I believe only 2 major projects are probable in the next ten years, Pacific Northwest LNG, majority owned by the Malaysian government through Petronas, and LNG Canada, a partnership of Shell, Mitsubishi, KOGAS and Petro China Between them and their related pipelines we should see a peak direct construction employment of 13,500 and ongoing direct LNG plant jobs of 550 - that number comes from the companies themselves. With indirect employment the construction phase should peak at 38,800. For total direct and indirect ongoing employment there too many unknowns to make a good estimate but it is much smaller than the Grant and Thornton numbers of up to 64,100 direct and indirect jobs.
I think of the other ten current LNG "proposals", four may happen but I would not put money on them, and the six others are nothing more than ideas at this time, some of them not very serious.
The current timelines for all the LNG projects are very optimistic. The track record of getting large natural resource projects from the drawing board to operation tends to almost always be longer than than originally envisaged. In this case both projects need pipelines to be completed as well. Pacific Northwest LNG is scheduled to be operational in late 2018 and LNG Canada in 2019. I think a three year delay is realistic for the two projects based on timelines for LNG plants, pipelines, mines and other capital intensive natural resource sector projects in first world countries. This means operational dates of 2021 and 2022 and construction starting in a 2016 to 2017 timeframe.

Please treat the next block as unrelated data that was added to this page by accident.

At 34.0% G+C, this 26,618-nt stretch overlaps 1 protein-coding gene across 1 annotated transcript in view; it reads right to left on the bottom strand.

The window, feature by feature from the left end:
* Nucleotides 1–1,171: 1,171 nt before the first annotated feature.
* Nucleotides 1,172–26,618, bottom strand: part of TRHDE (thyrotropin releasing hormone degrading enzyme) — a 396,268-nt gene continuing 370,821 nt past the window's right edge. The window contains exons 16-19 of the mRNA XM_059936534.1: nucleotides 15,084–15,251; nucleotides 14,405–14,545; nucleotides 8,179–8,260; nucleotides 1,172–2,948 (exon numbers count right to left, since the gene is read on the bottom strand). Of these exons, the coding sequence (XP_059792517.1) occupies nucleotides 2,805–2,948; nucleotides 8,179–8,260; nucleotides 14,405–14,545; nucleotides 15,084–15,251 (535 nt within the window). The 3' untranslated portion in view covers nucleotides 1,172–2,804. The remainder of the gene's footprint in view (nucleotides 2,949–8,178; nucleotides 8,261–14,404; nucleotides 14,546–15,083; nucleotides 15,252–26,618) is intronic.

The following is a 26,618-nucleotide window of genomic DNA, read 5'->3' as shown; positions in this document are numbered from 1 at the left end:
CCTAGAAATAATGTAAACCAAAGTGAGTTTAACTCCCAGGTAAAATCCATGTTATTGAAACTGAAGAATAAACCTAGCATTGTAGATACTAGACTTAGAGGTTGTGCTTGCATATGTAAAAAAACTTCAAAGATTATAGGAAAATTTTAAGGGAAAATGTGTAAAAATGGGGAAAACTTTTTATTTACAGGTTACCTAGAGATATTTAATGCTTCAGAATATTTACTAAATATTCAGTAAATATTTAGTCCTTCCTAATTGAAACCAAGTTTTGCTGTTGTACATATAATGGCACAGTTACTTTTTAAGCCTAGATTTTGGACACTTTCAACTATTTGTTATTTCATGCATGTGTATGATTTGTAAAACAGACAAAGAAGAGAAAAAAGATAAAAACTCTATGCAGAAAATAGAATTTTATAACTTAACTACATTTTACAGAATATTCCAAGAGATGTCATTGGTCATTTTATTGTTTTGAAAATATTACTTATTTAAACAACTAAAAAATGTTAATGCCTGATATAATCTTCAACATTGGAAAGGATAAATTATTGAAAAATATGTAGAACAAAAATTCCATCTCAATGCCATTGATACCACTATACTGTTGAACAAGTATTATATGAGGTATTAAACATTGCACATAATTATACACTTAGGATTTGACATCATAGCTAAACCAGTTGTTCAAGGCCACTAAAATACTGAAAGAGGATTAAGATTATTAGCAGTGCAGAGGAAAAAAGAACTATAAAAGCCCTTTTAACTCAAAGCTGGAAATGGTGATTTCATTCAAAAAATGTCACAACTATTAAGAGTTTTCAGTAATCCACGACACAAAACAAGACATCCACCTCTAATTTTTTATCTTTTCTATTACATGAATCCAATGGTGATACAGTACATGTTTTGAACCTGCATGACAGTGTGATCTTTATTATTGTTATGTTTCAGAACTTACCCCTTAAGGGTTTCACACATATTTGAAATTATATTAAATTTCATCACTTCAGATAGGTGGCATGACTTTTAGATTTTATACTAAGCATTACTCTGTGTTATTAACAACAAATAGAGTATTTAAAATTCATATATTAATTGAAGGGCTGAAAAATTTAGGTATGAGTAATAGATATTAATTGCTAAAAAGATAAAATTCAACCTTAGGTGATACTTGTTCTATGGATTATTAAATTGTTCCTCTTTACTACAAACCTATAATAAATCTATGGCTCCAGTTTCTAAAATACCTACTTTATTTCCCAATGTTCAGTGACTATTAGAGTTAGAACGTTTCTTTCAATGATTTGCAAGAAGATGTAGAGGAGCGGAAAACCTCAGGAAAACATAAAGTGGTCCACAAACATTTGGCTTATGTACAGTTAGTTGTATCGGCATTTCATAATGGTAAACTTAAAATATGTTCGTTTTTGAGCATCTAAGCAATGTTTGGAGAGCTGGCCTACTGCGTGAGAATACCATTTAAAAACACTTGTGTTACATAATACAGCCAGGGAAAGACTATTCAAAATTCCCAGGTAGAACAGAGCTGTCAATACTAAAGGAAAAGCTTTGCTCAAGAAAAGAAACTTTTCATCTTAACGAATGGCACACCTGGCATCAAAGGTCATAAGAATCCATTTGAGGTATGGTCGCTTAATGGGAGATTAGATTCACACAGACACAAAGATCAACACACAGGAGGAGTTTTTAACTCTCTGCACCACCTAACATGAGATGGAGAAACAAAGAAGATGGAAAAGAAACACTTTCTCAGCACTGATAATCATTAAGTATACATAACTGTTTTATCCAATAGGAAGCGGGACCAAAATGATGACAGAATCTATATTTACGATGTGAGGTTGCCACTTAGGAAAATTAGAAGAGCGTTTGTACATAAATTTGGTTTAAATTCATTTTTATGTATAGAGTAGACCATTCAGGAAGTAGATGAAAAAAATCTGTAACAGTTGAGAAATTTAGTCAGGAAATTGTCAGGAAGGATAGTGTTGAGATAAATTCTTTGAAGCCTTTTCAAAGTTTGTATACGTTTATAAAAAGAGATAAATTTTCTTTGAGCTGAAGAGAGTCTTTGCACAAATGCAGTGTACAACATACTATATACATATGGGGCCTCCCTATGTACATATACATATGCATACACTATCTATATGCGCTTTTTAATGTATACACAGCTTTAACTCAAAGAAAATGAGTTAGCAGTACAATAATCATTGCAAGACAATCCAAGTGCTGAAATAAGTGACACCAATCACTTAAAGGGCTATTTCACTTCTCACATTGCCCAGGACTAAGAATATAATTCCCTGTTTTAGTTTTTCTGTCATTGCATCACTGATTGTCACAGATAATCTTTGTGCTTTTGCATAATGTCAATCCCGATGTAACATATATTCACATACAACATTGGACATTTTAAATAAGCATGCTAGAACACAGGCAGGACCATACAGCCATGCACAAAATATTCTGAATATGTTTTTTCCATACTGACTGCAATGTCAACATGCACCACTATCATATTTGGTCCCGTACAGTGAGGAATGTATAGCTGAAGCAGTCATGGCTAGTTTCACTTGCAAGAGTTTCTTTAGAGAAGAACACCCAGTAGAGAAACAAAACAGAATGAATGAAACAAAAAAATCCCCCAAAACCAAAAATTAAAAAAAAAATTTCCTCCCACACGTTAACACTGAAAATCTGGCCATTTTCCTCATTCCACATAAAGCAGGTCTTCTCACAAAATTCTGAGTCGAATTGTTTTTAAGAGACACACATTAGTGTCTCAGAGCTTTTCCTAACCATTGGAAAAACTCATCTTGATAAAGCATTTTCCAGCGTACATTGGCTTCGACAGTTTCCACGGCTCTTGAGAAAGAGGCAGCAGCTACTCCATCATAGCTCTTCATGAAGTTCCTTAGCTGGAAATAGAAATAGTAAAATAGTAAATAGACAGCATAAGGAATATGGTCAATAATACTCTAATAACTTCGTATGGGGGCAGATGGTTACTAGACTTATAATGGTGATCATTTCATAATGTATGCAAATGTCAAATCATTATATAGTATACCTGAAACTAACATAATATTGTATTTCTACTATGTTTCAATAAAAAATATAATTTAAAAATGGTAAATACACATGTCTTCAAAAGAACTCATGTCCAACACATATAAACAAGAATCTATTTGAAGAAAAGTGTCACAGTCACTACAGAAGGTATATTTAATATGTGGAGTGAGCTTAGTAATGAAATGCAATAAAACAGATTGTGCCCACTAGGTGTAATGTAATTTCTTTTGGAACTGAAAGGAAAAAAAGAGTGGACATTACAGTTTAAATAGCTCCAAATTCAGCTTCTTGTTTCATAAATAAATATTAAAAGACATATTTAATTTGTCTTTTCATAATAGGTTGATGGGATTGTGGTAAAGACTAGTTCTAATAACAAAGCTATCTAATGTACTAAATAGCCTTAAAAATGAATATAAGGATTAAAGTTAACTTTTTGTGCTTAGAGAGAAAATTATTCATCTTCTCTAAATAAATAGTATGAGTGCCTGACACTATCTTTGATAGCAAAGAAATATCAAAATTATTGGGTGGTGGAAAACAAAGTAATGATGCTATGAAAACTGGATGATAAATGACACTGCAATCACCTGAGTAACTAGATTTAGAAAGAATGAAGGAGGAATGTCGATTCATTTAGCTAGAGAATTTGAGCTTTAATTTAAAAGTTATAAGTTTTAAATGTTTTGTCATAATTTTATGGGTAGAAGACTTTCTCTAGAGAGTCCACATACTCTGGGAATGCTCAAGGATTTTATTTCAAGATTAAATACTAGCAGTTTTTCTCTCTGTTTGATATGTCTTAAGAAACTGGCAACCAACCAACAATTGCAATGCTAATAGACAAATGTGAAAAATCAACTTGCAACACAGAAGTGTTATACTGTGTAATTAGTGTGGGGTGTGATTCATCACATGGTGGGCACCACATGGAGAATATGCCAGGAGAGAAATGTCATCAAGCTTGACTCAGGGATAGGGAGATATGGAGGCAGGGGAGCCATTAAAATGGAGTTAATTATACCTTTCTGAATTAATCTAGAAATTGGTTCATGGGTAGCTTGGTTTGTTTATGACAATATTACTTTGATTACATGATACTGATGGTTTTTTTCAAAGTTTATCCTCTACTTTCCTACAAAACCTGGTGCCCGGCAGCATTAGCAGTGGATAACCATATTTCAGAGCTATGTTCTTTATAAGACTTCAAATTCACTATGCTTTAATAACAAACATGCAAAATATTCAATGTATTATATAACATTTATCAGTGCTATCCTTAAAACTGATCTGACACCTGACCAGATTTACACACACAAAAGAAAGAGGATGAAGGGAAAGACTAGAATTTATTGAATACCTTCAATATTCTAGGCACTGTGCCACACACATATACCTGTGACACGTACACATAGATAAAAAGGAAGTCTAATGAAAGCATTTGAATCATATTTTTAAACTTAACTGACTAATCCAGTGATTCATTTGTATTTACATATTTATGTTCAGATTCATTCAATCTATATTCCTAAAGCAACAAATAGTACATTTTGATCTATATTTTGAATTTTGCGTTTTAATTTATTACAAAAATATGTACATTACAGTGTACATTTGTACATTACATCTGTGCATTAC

Both projects are currently designed to be constructed in phases and at least in the case of Canada LNG no certainty on the second phase at all. I expect there to be a capacity of 18 mtpa in BC by 2021. I think there is a moderate probability of Pacific Northwest LNG expanding to 12 or 18 mtpa by 2025/26. 18 mtpa is 24.5 billion cubic meters of natural gas. BC will produce around 45 billion cubic meters of natural gas in 2014/14 which means this projects represent a bit more than 50% of the natural gas currently produced in BC.
Both companies list how many jobs their project is projected to create based on their first phases:
- Pacific Northwest LNG projects 250 +-50 operations jobs and a peak of 3,500 construction jobs
- LNG Canada projects 300 +-100 operations jobs and a peak of 5,500 construction jobs in Kitimat
- The two pipelines should have about 3,800 to 4,900 construction jobs based on their own estimates.
Year 2016 2017 2018 2019 2020 2021 2022 2023 2024
dir. 1,000 4,000 8,000 13,500 13,500 7,000 550* 550* 550*
indir. 1,900 7,500 15,000 25,300 25,300 13,000 x x x
total 2,900 11,500 23,000 38,800 38,800 20,000 x x x
* these are the direct jobs the companies estimate, I think there could more primary suppliers that should count as direct employment
x indirect employment is hard to estimate, see discussion below
For simplicity I assumed both projects come online January 1st 2022
Indirect employment in a large construction project is much easier to estimate than indirect employment at the operational stage. I am using the same factor for indirect jobs that Grant and Thornton used because it broadly fits with BC Stats numbers. That said, much of the indirect employment in the construction phase will not be in BC. As an example, most of the parts will come from Asia. It is hard to estimate how many of the indirect jobs will be in BC because we are not privy to the internal plans of the companies. I think it is safe to assume that between 20% to 40% of the indirect construction work will be offshore. It could be higher if fully finished sections of the plant are shipped from Asia.